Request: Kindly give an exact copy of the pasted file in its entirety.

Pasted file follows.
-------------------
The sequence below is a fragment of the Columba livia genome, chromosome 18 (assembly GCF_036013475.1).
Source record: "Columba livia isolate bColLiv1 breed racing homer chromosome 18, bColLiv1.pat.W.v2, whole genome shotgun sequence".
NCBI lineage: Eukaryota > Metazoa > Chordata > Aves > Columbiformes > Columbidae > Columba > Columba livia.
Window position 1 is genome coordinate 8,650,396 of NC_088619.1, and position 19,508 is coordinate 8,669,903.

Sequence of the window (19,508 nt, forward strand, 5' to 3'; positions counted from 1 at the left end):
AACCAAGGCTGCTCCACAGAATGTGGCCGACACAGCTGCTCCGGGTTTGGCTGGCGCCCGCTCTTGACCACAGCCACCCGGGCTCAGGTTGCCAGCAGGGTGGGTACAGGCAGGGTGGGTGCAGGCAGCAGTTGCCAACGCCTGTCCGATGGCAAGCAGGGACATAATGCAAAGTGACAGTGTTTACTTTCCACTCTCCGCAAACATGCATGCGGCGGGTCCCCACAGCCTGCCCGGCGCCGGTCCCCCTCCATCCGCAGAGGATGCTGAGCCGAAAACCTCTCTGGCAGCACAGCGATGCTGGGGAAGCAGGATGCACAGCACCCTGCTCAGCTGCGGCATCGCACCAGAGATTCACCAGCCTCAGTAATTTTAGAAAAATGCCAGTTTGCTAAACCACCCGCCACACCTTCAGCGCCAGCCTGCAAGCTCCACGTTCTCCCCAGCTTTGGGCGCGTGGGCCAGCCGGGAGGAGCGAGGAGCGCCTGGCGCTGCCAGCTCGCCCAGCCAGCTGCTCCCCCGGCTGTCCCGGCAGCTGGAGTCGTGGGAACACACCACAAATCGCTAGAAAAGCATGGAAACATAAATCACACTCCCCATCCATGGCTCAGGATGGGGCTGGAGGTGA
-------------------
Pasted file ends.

The sequence below is a fragment of the Columba livia genome, chromosome 18 (assembly GCF_036013475.1).
Source record: "Columba livia isolate bColLiv1 breed racing homer chromosome 18, bColLiv1.pat.W.v2, whole genome shotgun sequence".
NCBI lineage: Eukaryota > Metazoa > Chordata > Aves > Columbiformes > Columbidae > Columba > Columba livia.
Window position 1 is genome coordinate 8,650,396 of NC_088619.1, and position 19,508 is coordinate 8,669,903.

Sequence of the window (19,508 nt, forward strand, 5' to 3'; positions counted from 1 at the left end):
AACCAAGGCTGCTCCACAGAATGTGGCCGACACAGCTGCTCCGGGTTTGGCTGGCGCCCGCTCTTGACCACAGCCACCCGGGCTCAGGTTGCCAGCAGGGTGGGTACAGGCAGGGTGGGTGCAGGCAGCAGTTGCCAACGCCTGTCCGATGGCAAGCAGGGACATAATGCAAAGTGACAGTGTTTACTTTCCACTCTCCGCAAACATGCATGCGGCGGGTCCCCACAGCCTGCCCGGCGCCGGTCCCCCTCCATCCGCAGAGGATGCTGAGCCGAAAACCTCTCTGGCAGCACAGCGATGCTGGGGAAGCAGGATGCACAGCACCCTGCTCAGCTGCGGCATCGCACCAGAGATTCACCAGCCTCAGTAATTTTAGAAAAATGCCAGTTTGCTAAACCACCCGCCACACCTTCAGCGCCAGCCTGCAAGCTCCACGTTCTCCCCAGCTTTGGGCGCGTGGGCCAGCCGGGAGGAGCGAGGAGCGCCTGGCGCTGCCAGCTCGCCCAGCCAGCTGCTCCCCCGGCTGTCCCGGCAGCTGGAGTCGTGGGAACACACCACAAATCGCTAGAAAAGCATGGAAACATAAATCACACTCCCCATCCATGGCTCAGGATGGGGCTGGAGGTGA